Friday, August 31, 2012
BROOKE GLADSTONE: So have we well and truly reached the point when, contrary to Daniel Patrick Moynihan’s famous dictum, we are entitled to our own facts?
ANNOUNCER: President Obama quietly announced a plan to gut welfare reform by dropping work requirements. Under Obama’s plan, you wouldn’t have to work and wouldn’t have to train for a job; they just send you your welfare check.
BROOKE GLADSTONE: The Romney camp has called this its most effective ad, but PolitiFact awarded it a Pants on Fire rating for deception. The Washington Post fact-checker gave it four Pinocchios, and fact-checkers have also found the Obama response to the ad, accusing Romney of being two-faced on the issue, false as well. That got three Pinocchios.
Former New Hampshire Governor John Sununu this week nominated Mitt Romney for President at the Republican National Convention. We couldn’t get anyone from the Romney campaign, so we called on him to give us his insight on what’s going on.
JOHN SUNUNU: With all due respect to the quote, “fact-checkers” that have called that ad wrong, they don’t know what they’re talking about. Let me explain to you why they’re wrong. That law was written specifically by a Republican Congress to make sure that a, a governor could not get waivers from the work component. President Clinton vetoed it twice over that provision that prohibited allowing anybody to grant waivers on the work component. The fact-checkers just don’t know what they’re talking about.
I as a governor was part of the process that led up to this with the National Governors Association, on a bipartisan basis, having Republican governors and Democratic governors lobbying for this kind of stuff. And what has been done by the memo from Health and Human Services that has gone out there, literally begging governors to ask for waivers on the workfare component is gutting the process. And if the President says that’s not true, once again, the President of the United States is lying.
BROOKE GLADSTONE: What you said to Wolf Blitzer was you want to avoid language that encourages or permits people to do soft sell studies –
JOHN SUNUNU: That’s correct.
BROOKE GLADSTONE: - or look for work on the Internet, instead of going to an employer.
JOHN SUNUNU: That’s correct.
BROOKE GLADSTONE: Under the waivers, in some cases, that could happen. Given how cash-strapped a lot of these states are, it’s unlikely. But in any case –
JOHN SUNUNU: The fact that you now acknowledge that that can happen, after the law was written to prohibit permitting that to happen, you have underscored what Mitt Romney is saying. The President of the United States has broken the law by extending waiver capacity for things that were deliberately excluded by the people who wrote the law, and everything else is irrelevant.
BROOKE GLADSTONE: However shady the Obama administration may have been by calling for this waiver under one provision of the bill, as opposed to another provision [LAUGHS] where the waivers are banned, I concede this was not a very – proper process in any way. It is still a long way from that to the assertion that you wouldn’t have to train for a job, “they just send you your welfare check.”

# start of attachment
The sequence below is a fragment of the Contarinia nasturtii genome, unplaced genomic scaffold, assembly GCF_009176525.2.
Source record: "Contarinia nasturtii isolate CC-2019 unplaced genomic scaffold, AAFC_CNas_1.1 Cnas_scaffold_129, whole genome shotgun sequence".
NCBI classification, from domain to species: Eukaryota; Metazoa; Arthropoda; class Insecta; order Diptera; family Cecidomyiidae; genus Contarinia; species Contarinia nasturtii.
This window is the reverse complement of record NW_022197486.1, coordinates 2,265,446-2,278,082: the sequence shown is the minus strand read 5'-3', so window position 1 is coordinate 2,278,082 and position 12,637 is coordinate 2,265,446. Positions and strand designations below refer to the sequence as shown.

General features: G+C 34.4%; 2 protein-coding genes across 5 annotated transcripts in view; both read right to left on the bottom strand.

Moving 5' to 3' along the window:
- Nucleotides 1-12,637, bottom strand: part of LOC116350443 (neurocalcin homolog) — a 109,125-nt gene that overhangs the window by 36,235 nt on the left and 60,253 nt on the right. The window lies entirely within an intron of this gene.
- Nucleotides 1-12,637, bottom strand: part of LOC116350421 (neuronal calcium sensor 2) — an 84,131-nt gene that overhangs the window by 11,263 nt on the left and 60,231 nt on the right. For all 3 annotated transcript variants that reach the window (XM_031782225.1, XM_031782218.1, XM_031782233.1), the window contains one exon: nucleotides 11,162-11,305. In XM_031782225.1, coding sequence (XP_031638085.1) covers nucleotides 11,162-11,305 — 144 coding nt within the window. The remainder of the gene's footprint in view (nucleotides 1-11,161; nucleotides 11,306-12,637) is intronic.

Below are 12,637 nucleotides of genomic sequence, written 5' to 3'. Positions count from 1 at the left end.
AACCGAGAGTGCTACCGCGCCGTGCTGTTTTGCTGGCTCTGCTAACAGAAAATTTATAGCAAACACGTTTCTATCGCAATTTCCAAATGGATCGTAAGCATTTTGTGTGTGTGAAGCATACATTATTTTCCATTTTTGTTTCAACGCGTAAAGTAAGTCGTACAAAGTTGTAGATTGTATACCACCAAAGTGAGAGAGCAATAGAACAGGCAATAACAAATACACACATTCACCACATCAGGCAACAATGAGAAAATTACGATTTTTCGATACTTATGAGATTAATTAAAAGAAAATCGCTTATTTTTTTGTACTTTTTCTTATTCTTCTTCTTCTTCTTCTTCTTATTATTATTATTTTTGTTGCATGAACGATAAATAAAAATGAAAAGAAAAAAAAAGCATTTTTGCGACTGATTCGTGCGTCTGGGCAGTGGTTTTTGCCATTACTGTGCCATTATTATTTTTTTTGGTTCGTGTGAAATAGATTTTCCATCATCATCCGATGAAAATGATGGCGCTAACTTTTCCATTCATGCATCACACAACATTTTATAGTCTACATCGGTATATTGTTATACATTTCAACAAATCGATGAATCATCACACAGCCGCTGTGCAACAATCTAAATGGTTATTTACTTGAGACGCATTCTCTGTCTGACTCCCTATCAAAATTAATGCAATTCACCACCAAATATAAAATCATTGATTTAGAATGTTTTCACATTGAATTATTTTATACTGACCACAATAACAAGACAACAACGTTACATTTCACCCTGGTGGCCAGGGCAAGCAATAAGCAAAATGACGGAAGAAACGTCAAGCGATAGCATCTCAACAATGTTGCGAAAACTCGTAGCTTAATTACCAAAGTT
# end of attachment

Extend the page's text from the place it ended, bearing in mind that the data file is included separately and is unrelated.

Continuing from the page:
JOHN SUNUNU: It allows them to go in that direction in violation of the restriction of the law that said they could not go that far. And that’s the whole point. It is what governors, Republican and Democrats, felt had to be done to deal with the welfare needs of the country. And, as Rick Santorum pointed out last night, what it has done is increased work for those who in the past never had hopes to getting work. It provided the real training for them and the real entre into the workplace. And for this President to gut it that way is unconscionable.
BROOKE GLADSTONE: This is the problem when everyone has the right to their own facts.
JOHN SUNUNU: Ma’am, you weren’t involved – you weren’t involved in writing the law. Rick Santorum was. You weren’t involved in writing the law. Speaker Gingrich was. You weren’t involved in fighting to make sure that a provision for waivers was not in the law. These people were, and they have attested to the fact, and the weasel wording that comes out of the President of the United States and NPR is not gonna change those facts. I’ve enjoyed being on the air. I’ve got to go to my next call.
BROOKE GLADSTONE: Why didn’t the ad refer to waivers, rather than no longer having to work? Why not say what it is the President actually did?
JOHN SUNUNU: If you say that the ad is perfectly right with adding waivers, then you’re acknowledging the fact that the President broke the law by granting waivers.
BROOKE GLADSTONE: I think the ad is wrong.
JOHN SUNUNU: As, as usual, you, part of the liberal press that will cover this President’s butt across the board, you’re going to lose in November. But I’ve enjoyed talking to you. Thank you.
BROOKE GLADSTONE: That was former New Hampshire Governor John Sununu. It’s true, as he said, I didn’t write the welfare law he claims the President gutted. Republican legislators like Newt Gingrich did. Newt Gingrich repeated the gutting welfare line at the Republican National Convention, but here he is a little earlier, with Anderson Cooper.
[MUSIC UP AND UNDER]
ANDERSON COOPER: You, you do think that the actual wording under Obama’s plan that you wouldn’t have to train for a job, they just send you your welfare, that is not factually correct.
NEWT GINGRICH: We have – we have no proof today, but I would say to you under, under Obama’s ideology it is absolutely true that he would be comfortable sending a lot of people checks for doing nothing.
BROOKE GLADSTONE: Coming up, is Florida really as weird as it seems? This is On the Media.